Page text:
Sometimes we call it due diligence. Other times we call it doing your homework. Or being proactive. In each case, the essential idea is this: take charge, be responsible, and do what needs to be done in advance of a significant event.
In my experience, many international students who want to attend a university in the U.S. fail to do this. It seems to be a common problem for students who need to take the TOEFL or other qualifying exam. Sometimes they don’t how or what to do. Other times they simply fail to do their due diligence.
In the next few paragraphs, I’d like to outline some important considerations and processes to help you do your due diligence so you’re prepared for the TOEFL and, beyond that, for an education where classes are taught in English.
What are the TOEFL requirements?
Many students seem to be unsure about the admissions requirements of the universities they’re interested in. A Google search can quickly solve this problem. If you want general information about admissions requirements for international students, use these search terms:
- (name of the university) admissions international
If you want to know the TOEFL requirement, try this:
- (name of the university) admissions TOEFL
In many graduate programs, such as MBA, each department has its own requirements. In that case, I would use “MBA” as one of the search terms.
These searches have worked almost 100% of the time for my students and me.
What do you know about the TOEFL?
If you need to take a test – any test – it’s important to know what’s on the test and how the test is constructed. One of the most important investments a student can make is an investment in the time it takes to become familiar with the TOEFL. And the best place to do that is at the Educational Testing Service (ETS) web site. ETS is the organization that is responsible for the TOEFL. You should be sure to look at:
- TOEFL at a Glance – a brief introduction to the TOEFL.
- TOEFL Tips – a complete description of the TOEFL, including descriptions of each section, the kinds of questions that are asked, the academic skills required, and the grading system used in the speaking and writing sections of the test.
- Take the TOEFL Tour – a tour of the TOEFL, which will show you exactly what you will see and experience when you take the TOEFL.
It’s important to look at the ETS information before you look anywhere else. There is a lot of wrong information about the TOEFL on the Internet and among certain groups of people. Just this morning one of my students said, “One of my friends told me that….” Unfortunately, his friend was wrong. If you don’t do your due diligence, you may be confused or misled by some of the information you find.
What’s the significance of the TOEFL?
The TOEFL is different than any of the tests you’ve taken in high school or at the university. It’s not a test to pass.
It’s a test that measures how much your academic English has developed. The purpose of the TOEFL is to assure you and the schools you’re interested in that your academic English is good enough for you to succeed at a university where classes are taught in English.
Too many students are so concerned about getting a certain score that they fail to think about the meaning of the score.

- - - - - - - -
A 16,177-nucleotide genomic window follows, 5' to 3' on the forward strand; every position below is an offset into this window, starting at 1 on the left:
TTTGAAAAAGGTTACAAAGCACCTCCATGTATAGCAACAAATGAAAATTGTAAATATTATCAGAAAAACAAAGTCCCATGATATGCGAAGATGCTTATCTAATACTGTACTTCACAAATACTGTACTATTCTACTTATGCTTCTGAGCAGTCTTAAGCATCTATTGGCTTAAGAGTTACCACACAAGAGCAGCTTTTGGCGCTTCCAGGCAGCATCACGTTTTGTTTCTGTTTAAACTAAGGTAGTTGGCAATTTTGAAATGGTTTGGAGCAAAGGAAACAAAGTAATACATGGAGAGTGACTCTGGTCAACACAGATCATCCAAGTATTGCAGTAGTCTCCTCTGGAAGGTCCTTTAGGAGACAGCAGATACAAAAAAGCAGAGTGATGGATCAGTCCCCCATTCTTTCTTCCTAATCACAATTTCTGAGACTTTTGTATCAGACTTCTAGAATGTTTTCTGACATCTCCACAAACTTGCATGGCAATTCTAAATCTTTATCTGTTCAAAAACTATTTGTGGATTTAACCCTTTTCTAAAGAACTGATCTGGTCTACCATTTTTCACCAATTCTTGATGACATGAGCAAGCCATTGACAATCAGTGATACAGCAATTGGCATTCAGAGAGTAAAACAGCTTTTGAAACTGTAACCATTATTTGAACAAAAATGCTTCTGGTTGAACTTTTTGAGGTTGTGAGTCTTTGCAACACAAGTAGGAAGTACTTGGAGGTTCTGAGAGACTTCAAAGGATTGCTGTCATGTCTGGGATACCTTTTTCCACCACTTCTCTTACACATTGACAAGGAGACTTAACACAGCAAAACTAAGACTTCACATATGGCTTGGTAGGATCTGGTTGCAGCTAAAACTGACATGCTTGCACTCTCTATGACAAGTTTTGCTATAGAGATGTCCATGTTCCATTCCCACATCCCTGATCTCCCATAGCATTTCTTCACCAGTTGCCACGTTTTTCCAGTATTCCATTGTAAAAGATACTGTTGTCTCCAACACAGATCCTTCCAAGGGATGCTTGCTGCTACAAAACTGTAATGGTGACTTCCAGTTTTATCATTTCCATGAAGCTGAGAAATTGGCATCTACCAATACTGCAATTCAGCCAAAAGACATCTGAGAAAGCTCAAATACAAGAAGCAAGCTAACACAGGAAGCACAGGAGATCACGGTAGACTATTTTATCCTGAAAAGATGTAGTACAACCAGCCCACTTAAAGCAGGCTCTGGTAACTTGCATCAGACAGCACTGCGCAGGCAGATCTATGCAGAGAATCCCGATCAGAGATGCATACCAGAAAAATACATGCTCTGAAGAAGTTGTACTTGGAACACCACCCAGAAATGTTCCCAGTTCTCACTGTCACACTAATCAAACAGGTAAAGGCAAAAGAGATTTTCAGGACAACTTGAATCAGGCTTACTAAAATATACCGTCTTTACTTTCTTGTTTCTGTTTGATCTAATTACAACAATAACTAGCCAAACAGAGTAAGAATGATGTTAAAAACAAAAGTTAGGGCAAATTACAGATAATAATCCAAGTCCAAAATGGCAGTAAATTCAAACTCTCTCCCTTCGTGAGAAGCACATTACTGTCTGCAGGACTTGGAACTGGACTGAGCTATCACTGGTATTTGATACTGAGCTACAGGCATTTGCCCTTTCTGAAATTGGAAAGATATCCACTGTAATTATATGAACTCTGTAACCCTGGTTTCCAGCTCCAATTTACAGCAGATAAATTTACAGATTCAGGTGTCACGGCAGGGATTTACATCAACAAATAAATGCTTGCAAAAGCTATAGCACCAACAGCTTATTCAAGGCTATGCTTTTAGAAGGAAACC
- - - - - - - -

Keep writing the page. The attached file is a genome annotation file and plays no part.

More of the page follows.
Students with good English skills will take the TOEFL and do well with very little special preparation. If it’s going to take a lot of last-minute work for you to prepare for the TOEFL, it might be a good idea to wait a semester, or even a year, and to spend that time developing your English skills.
TOEFL requirements are set by the schools according to the level of English ability they believe students need to succeed at their school. If you can’t achieve that level with relative ease on the TOEFL, you may struggle when you finally get to the classroom.
Several of my students, after evaluating their academic English skills, have decided to wait. They took the time to improve their English naturally, and they were happy they did.
How can I tell if I’m ready?
The TOEFL iBT is especially good because it measures all aspects of academic English.
It is much better than the older forms of the TOEFL at measuring students’ ability to use English in an academic setting. This is important because the language requirements – the ways language is used – in an American classroom are greater than in many other countries.
And the importance of language skills is growing rapidly. The first thing I would do is to look at the description of academic language skills on pages 6-25 in TOEFL Tips and honestly evaluate whether or not my English is good enough to do what they describe.
The best way to be sure you’re ready for the TOEFL is to take the TOEFL Practice Test.
When you get the results, you will receive your scores and a general description of your strengths and weaknesses. I ask all of my new students to do this, and it has helped us identify areas they need to work on. Some of them have even taken it more than once to measure their progress during the preparation process.
Another way to find out if you’re ready to take the TOEFL is to work with a good, experienced tutor. A good tutor will take time to learn your strengths and weaknesses and, then, create a personal program to help you build up your weak areas.
TOEFL Study Guide
Success on the TOEFL requires three things: good academic English, good academic skills – essay writing, etc. – and good test-taking skills. Each one requires a certain kind of preparation.
Do your due diligence. Find the correct information. Create a preparation plan based on a realistic evaluation of your English skills. And carry through with it. Don’t waste a lot of time, effort, or money on things that, in the end, won’t benefit you.
Warren Ediger is a former college/university instructor, adult ESL specialist, ESL tutor/coach, and creator of the Successful English web site.